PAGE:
Okay, so recently there was a couple of studies, I’m going to call out a couple of these because I want to show you what I’m talking about here. There were a couple of studies that came to my attention. One of them was a study they did on one of the sugar alcohols, so it’s a sugar substitute called erythritol. And, you know, I’ve eaten this stuff before, it’s okay. I don’t really do much of it anymore. It doesn’t really agree with me too much.
But the headline said this, “Zero calorie sweetener linked to heart attack and stroke, study finds.” So this was the CNN Headline. And I was like, wow, that sounds terrible, like a big attention grabbing headline, right? Basically, you’re gonna die if you eat erythritol, okay, or some other sugar substitute, so I looked into this a little bit.
And the actual study, and I use that term loosely, was done on eight people, eight people who were eating erythritol, and they were eating the amount that can be found in a pint of low carb ice cream, or like, no sugar ice cream, okay. Kind of a lot, but you know, whatever, but it was eight people, okay.
And then this was kind of buried in the text of the article. It said, “And while the study found an association between erythritol and elevated cardiovascular risk, it did not prove that the compound itself causes strokes and heart attacks. The study includes observational research that requires further validation.”
So if you read the actual article, it will tell you that this doesn’t prove anything. But we see this headline, and CNN puts this headline out there, and they’re just trying to get clicks, right? They’re selling advertising, they want to get clicks, they put these sensational headlines out there.
But if you’re somebody who’s trying to find a good, you know, sugar substitute and erythritol, has been shown to be fine up until whatever this study on these eight people, eight people, really? That’s a study? I just don’t understand how you can call it a study with eight people.
There was another one that several of my clients brought this to my attention, because we do kind of a lower carb approach, typically, for most people. Now, it’s not what everybody does, but we typically don’t eat a ton of carbs. Some people like to go a little lower carb and do things like keto, carnivore or whatever, which is fine, if that’s what you want to do. But I’m not trying to say like you have to do this or that. But the program that I teach is not about any particular diet. And I’ll get more into that in a second.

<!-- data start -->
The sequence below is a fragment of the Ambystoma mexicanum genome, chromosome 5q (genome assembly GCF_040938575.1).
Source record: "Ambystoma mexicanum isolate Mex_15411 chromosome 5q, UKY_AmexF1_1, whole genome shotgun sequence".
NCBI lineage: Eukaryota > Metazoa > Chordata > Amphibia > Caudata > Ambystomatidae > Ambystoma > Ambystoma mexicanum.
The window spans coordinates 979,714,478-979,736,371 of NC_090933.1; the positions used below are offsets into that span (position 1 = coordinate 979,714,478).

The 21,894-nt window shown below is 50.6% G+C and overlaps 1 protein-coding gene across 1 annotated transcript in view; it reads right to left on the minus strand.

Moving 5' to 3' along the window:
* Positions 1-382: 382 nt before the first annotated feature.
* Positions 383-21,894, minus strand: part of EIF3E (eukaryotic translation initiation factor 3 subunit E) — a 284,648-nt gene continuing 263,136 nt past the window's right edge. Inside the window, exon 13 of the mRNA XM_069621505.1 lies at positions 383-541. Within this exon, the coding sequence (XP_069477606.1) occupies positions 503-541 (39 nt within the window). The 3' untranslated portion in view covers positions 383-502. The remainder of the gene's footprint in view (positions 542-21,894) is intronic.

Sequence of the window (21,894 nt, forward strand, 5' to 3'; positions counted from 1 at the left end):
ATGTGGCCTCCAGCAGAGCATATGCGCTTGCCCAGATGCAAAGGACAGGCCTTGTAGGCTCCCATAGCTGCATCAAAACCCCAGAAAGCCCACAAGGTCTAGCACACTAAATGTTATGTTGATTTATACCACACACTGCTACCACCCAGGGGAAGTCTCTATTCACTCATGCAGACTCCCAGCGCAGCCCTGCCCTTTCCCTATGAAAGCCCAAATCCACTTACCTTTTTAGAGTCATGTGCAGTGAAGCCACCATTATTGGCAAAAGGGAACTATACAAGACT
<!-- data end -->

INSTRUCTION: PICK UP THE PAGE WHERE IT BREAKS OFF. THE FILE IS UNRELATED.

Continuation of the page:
But there was a study that said, and here’s the headline on like Fox News or whatever, “Keto diets could increase risk of heart attack and stroke, says news study.” So the things you have to understand about this study, is it says the participants self-reported their food intake via a questionnaire at only one point in time, which could impact accuracy. With only one day of food choices reported, there could be a lot of variation as to what diet these subjects actually followed on an ongoing basis.
Again, you’ve got to read through even the news article, if you just read the actual news article, it basically says these people reported one day of food choices, right? One, one day, one day.
And somebody replied to this with a comment that I thought was really good. And I’ll just read what they said. They said this quote, unquote, study was a really poorly done observational study of 305 people. So 305 people is a very small study group, okay, but better than eight, right?
They gave them a one time 24 hour food survey. That’s right. They asked them what they ate over the last 24 hours. And that was it. That was the quote unquote, study. Okay. And then here’s the part that doesn’t make any sense at all. They labeled anyone eating less than 25% of calories from carbs, and more than 45% from fat, they labeled them the Keto group. Yeah, so 3000 calories a day. That’s up to 187 grams of carbs a day. That is like 10 times what typically people say is Keto. Okay.
So basically, the group that they’re calling Keto is a high fat, high carbohydrate diet is what they were actually doing. Okay? So labeling something like this as dangerous is irresponsible, in my opinion. Now I’m not saying like, oh, keto is amazing and everybody should do it. That’s not what I’m saying at all. But we have to look at these studies, and really like read not just the article, but even go into the study itself and look at who’s funding the study. How many people were they really talking about? Was it eight people? Can you actually publish data on a study done with eight people? I guess you can, right.
But calling this high carb, high fat diet keto, having test subjects report on one day’s worth of food, is this really a study? No, this is an abomination. This is like, this is fleecing us. It’s fleecing. It’s whoever’s writing these things, or doing these studies has some kind of an agenda to make this stuff more confusing for us. Right? So.